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UNIX Login Scripts

Login scripts are used to set your environment when logging in or opening a terminal on a unix or linux machine.

For information specific to CESR login scripts, please see https://cesrwww.lepp.cornell.edu/wiki/CESR/LoginScripts .

Output

Your UNIX login scripts should not produce output unless you are in an interactive shell. This confuses (and breaks) things like less, rcp, scp, rsh, nx, etc. The fix is to make sure your login scripts don't print anything (or, they only print in environments where it is sure to be safe--for example, by making sure you are in an interactive shell).

Output from .cshrc or .bashrc will confuse many useful things, like rcp/scp/rsh and non-interactive uses of ssh, so keeping these scripts quiet in non-interactive shells is generally a good idea.

Bash

~/.bash_profile is executed for login shells. In other words, when you login either graphically (GNOME, IDE, IceWM, etc.) or using ssh, ~.bash_profile is executed to configure your shell before the initial command prompt.

~/.bashrc is executed for interactive non-login shells. In other words, if youÂ’ve already logged into your machine and open a new terminal window or type = /bin/bash=, ~.bashrc is executed before the window command prompt.

So anything you only want to see or execute on login should be in ~/.bash_profile. As you'll see in the default login scripts below, we recommend putting source ~/.bashrc in ~/.bash_profile to make sure your environment is configured appropriately for both login and interactive shells.

If your bash login scripts need to produce output, make sure they only print in environments where it is sure to be safe--for example, by making all echoes conditional on $PS1 being set (which should only be true of interactive shells)). For example:
   
if [ "$PS1" ]; then
    ...
fi

Finally, please be sure to not setup your environment to automatically source packages in /opt/rh. This breaks many things, including your window manager.

Defaults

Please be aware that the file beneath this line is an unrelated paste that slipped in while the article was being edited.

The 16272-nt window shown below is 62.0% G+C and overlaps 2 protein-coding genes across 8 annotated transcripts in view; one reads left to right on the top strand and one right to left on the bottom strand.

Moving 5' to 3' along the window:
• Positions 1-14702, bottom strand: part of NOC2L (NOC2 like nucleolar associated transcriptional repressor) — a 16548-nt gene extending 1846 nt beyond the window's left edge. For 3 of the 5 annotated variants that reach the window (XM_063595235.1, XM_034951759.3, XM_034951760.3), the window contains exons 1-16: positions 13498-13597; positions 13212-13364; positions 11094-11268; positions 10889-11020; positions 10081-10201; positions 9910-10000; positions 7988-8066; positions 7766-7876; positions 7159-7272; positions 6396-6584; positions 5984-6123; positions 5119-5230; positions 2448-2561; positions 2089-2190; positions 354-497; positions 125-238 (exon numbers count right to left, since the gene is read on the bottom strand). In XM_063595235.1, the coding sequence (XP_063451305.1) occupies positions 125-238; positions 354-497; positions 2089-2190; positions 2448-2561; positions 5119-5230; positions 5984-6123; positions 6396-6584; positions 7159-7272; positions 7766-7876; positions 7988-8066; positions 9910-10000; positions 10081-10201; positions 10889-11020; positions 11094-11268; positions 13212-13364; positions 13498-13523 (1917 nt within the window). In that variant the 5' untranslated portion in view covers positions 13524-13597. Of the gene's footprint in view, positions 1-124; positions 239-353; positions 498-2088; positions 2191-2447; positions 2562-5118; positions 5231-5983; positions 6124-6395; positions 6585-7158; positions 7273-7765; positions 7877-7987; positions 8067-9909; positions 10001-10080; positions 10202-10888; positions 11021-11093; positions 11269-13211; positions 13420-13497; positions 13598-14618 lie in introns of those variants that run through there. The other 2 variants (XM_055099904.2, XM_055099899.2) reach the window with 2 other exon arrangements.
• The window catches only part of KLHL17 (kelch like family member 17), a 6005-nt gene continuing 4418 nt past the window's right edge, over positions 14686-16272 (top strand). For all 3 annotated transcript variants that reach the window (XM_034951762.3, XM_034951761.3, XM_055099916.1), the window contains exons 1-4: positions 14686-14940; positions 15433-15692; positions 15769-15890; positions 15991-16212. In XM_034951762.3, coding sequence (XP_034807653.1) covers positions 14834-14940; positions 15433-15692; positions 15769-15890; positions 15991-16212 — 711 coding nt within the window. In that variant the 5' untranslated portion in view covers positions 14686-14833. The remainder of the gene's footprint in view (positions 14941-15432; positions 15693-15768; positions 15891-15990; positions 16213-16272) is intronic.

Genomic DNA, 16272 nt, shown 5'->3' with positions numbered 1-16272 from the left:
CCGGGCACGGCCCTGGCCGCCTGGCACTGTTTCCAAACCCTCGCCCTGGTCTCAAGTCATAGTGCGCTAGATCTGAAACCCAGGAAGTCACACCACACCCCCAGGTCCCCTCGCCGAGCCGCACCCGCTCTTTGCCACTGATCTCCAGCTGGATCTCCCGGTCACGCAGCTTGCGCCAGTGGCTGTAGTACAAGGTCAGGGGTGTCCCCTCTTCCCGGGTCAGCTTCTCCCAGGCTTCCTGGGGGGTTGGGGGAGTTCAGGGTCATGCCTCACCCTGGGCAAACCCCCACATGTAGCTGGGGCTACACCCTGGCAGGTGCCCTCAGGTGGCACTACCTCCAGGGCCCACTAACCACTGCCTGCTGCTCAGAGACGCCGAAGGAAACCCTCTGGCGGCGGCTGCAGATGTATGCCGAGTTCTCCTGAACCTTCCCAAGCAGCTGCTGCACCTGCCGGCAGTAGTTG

.bash_profile

For reference, see:
/nfs/user/default/home/.bash_profile

Contents:
# .bash_profile

# Get the aliases and functions
if [ -f ~/.bashrc ]; then
        . ~/.bashrc
fi

# User specific environment and startup programs

PATH=$PATH:$HOME/bin

export PATH
unset USERNAME

.bashrc

For reference, see:
/nfs/user/default/home/.bashrc

Contents:
# .bashrc

# User specific aliases and functions

# Source global definitions
if [ -f /etc/bashrc ]; then
        . /etc/bashrc
fi

if [ "$PS1" ]; then
 # This section will only be executed by interactive sessions.
 # Add "echo" commands and other things that print to the
 # terminal here.
 echo -n ""
 # Prevent dbus-daemon from hanging logout from ssh sessions
 if [ -z "$DBUS_SESSION_BUS_ADDRESS" ] && [ -n "$DISPLAY" ]; then
  ## if not found, launch a new one detached from stdin
  eval $(dbus-launch --sh-syntax --exit-with-session </dev/null)
 fi
fi

TCSH

Make sure your .cshrc doesn't print anything except in environments where it is sure to be safe--for example, by making all echoes conditional on $prompt being set (which should only be true of interactive shells).

Likewise, any stty command should be in ~/.login (instead of ~/.cshrc) and should only execute in interactive shells. Another example:
if [ -t 0 ]; then
   echo interactive
   stty erase ^H
else
   echo non-interactive
fi

LESS

Red Hat Linux sets the LESSOPEN environment variable to point to the shell script /usr/bin/lesspipe.sh to handle things like automatically decompressing files that end in .gz and doing a 'tar tvvf' on tar files to show you a list of the contests. Your shell gets invoked as part of forking the pipe to run the script; tcsh always runs .cshrc at startup, and the echo output confuses less (which is expecting to only see output from the $LESSOPEN script). You can

unsetenv LESSOPEN

in your .cshrc -- this will fix the problem, at the expense of breaking the automatic features. A better fix is to make sure your login scripts only produce output when it is safe to do so, as described above.

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Topic revision: r12 - 06 May 2019, admindo-dab66
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